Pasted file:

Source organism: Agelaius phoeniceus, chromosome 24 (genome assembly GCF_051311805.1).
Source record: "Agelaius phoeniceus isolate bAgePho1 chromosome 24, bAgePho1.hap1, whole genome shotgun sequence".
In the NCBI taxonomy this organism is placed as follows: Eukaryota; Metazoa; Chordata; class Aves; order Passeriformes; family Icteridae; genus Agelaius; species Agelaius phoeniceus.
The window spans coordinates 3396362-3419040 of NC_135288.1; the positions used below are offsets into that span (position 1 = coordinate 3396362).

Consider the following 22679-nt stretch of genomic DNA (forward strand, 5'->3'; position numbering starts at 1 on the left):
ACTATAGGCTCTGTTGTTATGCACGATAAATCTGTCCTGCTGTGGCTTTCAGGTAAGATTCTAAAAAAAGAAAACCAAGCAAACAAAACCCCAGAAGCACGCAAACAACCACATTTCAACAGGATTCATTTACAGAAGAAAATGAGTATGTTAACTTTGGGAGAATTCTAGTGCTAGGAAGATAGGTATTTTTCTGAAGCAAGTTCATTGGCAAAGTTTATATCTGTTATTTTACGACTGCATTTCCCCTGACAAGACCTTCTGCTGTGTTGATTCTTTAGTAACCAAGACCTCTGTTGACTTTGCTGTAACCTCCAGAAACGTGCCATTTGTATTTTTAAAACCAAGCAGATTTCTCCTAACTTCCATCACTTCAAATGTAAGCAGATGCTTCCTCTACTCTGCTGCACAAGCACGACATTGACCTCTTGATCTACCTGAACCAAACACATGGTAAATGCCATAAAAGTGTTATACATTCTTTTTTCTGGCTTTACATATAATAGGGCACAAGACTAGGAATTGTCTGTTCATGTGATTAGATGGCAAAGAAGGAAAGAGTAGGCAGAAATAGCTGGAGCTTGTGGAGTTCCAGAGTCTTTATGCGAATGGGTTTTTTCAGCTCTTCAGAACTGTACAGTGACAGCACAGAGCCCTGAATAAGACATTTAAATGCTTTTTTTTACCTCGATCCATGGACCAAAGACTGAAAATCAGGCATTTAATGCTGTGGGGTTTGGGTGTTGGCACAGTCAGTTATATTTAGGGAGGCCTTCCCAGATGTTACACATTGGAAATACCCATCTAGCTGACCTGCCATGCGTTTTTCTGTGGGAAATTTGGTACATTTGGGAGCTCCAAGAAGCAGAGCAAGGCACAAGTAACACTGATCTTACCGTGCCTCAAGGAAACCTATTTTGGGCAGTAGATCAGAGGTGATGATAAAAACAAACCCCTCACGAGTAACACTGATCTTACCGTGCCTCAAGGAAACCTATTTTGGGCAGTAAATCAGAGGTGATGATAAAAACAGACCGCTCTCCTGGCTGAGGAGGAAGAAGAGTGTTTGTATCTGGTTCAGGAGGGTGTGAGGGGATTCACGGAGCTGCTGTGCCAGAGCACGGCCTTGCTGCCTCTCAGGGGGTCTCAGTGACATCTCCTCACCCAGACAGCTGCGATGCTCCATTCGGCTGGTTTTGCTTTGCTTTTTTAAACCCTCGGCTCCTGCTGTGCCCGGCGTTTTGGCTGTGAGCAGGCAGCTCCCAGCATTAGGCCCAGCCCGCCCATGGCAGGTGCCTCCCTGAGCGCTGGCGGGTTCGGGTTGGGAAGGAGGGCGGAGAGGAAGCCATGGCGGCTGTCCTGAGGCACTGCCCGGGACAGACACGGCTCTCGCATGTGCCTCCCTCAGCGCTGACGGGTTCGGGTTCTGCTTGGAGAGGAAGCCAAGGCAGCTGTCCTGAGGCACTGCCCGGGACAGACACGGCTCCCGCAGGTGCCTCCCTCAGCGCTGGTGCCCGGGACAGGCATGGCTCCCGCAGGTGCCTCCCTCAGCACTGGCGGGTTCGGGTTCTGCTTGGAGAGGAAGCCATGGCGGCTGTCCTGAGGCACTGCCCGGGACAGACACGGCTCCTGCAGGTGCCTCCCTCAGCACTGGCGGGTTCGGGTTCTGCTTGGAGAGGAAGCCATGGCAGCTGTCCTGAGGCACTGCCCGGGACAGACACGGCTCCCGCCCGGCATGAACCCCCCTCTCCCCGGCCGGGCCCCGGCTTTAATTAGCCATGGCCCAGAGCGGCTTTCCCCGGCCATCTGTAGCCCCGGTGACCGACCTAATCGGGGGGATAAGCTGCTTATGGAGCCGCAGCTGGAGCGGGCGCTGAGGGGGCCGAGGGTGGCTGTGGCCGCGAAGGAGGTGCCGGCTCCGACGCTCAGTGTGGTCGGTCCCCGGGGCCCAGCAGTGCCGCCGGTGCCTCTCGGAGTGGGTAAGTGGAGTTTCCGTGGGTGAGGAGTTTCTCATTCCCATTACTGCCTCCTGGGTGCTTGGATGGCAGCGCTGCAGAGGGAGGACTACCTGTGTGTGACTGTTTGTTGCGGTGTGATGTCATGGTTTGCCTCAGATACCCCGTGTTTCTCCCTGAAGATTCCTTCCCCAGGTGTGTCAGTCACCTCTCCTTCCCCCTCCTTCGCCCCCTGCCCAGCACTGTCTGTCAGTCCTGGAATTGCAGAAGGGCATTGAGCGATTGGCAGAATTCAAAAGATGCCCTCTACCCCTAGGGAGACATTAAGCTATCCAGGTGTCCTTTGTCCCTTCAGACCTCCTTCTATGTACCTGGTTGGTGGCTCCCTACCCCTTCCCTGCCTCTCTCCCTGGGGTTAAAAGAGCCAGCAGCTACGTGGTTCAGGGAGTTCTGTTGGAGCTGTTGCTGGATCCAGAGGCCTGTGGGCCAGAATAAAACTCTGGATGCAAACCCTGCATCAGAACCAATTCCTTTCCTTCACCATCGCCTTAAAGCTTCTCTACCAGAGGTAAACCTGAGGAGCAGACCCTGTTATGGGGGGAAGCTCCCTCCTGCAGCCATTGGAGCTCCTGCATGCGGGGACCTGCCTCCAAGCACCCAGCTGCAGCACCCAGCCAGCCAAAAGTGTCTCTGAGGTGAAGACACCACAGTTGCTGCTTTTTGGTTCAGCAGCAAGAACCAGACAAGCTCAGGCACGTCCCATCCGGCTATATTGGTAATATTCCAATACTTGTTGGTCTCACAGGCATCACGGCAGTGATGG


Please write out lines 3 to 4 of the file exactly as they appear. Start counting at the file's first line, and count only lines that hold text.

In the NCBI taxonomy this organism is placed as follows: Eukaryota; Metazoa; Chordata; class Aves; order Passeriformes; family Icteridae; genus Agelaius; species Agelaius phoeniceus.
The window spans coordinates 3396362-3419040 of NC_135288.1; the positions used below are offsets into that span (position 1 = coordinate 3396362).